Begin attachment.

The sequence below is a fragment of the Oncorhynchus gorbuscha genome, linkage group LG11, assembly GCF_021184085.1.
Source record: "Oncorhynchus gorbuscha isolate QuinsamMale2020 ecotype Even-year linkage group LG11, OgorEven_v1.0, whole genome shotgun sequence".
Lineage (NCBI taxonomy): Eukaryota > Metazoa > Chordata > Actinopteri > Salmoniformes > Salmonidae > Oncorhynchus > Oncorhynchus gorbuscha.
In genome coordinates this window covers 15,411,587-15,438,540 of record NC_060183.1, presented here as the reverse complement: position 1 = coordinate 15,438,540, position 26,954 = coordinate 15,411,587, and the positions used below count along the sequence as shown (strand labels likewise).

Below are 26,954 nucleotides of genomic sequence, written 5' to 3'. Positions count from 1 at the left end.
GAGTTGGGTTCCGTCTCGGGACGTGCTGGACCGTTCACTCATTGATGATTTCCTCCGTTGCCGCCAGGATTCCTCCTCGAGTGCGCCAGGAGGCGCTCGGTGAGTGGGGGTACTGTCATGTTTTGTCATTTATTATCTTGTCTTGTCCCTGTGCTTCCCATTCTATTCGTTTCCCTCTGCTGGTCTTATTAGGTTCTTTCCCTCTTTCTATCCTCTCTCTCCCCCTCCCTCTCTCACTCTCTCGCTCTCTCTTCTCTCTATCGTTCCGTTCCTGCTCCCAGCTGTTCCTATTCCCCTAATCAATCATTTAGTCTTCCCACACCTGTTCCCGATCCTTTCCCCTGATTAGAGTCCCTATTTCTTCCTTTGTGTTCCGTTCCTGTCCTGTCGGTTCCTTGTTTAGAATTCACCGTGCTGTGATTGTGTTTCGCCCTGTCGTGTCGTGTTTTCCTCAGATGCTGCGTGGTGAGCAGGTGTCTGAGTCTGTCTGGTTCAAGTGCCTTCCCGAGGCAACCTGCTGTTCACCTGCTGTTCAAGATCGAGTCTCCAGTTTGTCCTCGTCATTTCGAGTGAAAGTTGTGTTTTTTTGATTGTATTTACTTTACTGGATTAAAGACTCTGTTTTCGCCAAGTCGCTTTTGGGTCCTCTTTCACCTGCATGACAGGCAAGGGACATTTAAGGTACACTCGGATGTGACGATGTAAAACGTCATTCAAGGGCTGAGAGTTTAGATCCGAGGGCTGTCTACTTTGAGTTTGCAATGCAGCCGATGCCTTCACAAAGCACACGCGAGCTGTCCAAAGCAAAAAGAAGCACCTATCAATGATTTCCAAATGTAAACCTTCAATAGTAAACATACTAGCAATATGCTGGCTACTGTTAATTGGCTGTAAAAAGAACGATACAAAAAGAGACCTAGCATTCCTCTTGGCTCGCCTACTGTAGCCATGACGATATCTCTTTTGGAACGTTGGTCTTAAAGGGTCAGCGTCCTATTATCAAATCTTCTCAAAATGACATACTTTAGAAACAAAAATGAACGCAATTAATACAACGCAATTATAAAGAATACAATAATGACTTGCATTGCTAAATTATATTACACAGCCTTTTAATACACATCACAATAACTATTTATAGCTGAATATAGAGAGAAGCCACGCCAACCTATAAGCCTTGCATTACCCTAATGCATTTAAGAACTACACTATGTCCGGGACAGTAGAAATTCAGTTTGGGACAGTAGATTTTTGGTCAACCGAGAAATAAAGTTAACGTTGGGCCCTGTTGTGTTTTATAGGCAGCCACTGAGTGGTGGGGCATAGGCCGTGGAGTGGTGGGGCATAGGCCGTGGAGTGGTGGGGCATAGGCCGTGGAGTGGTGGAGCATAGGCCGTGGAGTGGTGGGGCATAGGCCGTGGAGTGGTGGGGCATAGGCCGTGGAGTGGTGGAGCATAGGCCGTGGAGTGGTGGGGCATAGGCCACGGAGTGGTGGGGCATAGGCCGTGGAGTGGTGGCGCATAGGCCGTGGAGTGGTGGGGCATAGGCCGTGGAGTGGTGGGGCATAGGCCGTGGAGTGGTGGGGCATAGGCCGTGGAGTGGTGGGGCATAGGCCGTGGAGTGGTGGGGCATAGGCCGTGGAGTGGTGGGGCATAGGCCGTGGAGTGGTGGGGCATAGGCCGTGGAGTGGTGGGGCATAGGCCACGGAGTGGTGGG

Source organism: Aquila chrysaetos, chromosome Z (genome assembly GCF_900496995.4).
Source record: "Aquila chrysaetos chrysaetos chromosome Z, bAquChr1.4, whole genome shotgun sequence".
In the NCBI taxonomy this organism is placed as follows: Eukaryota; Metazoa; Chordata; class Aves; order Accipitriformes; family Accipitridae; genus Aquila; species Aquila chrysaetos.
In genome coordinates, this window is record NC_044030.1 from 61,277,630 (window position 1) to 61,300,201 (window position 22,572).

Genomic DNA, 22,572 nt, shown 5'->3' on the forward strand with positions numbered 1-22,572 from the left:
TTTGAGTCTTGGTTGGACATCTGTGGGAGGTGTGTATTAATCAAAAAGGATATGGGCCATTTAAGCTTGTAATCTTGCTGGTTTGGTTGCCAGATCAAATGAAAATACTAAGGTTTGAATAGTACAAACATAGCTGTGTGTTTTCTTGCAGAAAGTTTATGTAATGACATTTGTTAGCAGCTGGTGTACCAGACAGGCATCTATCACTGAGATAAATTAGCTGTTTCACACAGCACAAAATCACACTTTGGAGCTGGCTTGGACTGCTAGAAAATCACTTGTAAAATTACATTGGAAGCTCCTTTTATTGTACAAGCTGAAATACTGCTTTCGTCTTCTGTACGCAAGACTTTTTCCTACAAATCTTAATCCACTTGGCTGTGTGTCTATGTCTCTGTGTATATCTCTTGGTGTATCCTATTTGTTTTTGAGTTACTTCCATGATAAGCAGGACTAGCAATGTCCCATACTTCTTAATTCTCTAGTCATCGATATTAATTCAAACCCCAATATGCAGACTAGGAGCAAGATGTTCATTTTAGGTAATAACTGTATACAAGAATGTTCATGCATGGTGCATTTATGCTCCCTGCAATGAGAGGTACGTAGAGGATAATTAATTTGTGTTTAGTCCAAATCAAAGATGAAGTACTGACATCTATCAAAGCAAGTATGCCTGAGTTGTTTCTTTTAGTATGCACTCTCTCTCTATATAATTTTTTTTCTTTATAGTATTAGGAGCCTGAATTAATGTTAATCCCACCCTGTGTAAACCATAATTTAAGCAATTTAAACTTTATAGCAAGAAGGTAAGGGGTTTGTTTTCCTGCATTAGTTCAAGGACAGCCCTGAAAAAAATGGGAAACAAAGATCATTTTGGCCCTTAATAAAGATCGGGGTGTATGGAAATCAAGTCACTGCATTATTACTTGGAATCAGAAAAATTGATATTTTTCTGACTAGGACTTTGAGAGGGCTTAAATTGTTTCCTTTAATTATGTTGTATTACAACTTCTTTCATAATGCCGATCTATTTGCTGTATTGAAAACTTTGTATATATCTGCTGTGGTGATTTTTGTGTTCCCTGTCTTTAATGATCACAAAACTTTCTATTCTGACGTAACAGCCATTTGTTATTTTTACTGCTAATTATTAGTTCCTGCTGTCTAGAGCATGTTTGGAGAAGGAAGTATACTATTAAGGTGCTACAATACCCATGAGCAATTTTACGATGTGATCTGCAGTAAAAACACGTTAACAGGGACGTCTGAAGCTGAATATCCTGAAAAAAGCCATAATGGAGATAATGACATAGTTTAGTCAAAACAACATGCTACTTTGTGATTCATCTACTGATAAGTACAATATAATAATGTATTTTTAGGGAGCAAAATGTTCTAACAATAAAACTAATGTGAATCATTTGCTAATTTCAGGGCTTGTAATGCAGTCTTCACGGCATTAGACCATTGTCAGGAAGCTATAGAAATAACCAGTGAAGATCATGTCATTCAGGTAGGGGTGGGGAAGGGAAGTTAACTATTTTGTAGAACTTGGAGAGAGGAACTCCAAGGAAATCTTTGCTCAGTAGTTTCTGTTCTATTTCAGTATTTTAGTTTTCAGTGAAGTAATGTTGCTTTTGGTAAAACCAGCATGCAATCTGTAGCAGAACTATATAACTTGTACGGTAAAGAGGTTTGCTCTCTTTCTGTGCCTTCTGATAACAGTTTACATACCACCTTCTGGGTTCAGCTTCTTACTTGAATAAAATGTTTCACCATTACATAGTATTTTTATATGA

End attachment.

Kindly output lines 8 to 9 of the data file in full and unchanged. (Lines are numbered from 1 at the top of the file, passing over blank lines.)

Source record: "Aquila chrysaetos chrysaetos chromosome Z, bAquChr1.4, whole genome shotgun sequence".
In the NCBI taxonomy this organism is placed as follows: Eukaryota; Metazoa; Chordata; class Aves; order Accipitriformes; family Accipitridae; genus Aquila; species Aquila chrysaetos.